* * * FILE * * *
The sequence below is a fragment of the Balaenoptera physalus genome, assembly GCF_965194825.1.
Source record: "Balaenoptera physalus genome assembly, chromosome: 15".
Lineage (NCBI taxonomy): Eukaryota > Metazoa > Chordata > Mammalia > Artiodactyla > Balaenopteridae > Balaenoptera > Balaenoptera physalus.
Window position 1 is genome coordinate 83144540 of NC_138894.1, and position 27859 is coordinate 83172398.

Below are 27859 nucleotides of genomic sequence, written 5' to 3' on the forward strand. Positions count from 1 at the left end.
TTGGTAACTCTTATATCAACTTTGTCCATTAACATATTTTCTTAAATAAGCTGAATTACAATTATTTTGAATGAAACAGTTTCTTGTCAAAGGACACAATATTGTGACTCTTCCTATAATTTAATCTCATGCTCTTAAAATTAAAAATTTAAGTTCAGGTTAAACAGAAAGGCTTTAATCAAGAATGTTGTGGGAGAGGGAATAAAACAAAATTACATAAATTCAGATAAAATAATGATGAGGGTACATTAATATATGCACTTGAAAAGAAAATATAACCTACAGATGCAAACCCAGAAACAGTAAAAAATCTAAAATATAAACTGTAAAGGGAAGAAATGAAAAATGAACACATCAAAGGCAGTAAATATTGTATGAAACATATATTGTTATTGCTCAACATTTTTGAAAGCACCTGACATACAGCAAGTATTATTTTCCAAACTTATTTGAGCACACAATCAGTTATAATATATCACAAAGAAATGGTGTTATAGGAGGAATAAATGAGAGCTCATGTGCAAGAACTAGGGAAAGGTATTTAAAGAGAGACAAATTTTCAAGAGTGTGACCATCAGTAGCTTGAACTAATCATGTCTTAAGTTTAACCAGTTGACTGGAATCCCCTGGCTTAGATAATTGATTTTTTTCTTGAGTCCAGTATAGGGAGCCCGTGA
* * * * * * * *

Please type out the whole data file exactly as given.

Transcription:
The sequence below is a fragment of the Balaenoptera physalus genome, assembly GCF_965194825.1.
Source record: "Balaenoptera physalus genome assembly, chromosome: 15".
Lineage (NCBI taxonomy): Eukaryota > Metazoa > Chordata > Mammalia > Artiodactyla > Balaenopteridae > Balaenoptera > Balaenoptera physalus.
Window position 1 is genome coordinate 83144540 of NC_138894.1, and position 27859 is coordinate 83172398.

Below are 27859 nucleotides of genomic sequence, written 5' to 3' on the forward strand. Positions count from 1 at the left end.
TTGGTAACTCTTATATCAACTTTGTCCATTAACATATTTTCTTAAATAAGCTGAATTACAATTATTTTGAATGAAACAGTTTCTTGTCAAAGGACACAATATTGTGACTCTTCCTATAATTTAATCTCATGCTCTTAAAATTAAAAATTTAAGTTCAGGTTAAACAGAAAGGCTTTAATCAAGAATGTTGTGGGAGAGGGAATAAAACAAAATTACATAAATTCAGATAAAATAATGATGAGGGTACATTAATATATGCACTTGAAAAGAAAATATAACCTACAGATGCAAACCCAGAAACAGTAAAAAATCTAAAATATAAACTGTAAAGGGAAGAAATGAAAAATGAACACATCAAAGGCAGTAAATATTGTATGAAACATATATTGTTATTGCTCAACATTTTTGAAAGCACCTGACATACAGCAAGTATTATTTTCCAAACTTATTTGAGCACACAATCAGTTATAATATATCACAAAGAAATGGTGTTATAGGAGGAATAAATGAGAGCTCATGTGCAAGAACTAGGGAAAGGTATTTAAAGAGAGACAAATTTTCAAGAGTGTGACCATCAGTAGCTTGAACTAATCATGTCTTAAGTTTAACCAGTTGACTGGAATCCCCTGGCTTAGATAATTGATTTTTTTCTTGAGTCCAGTATAGGGAGCCCGTGA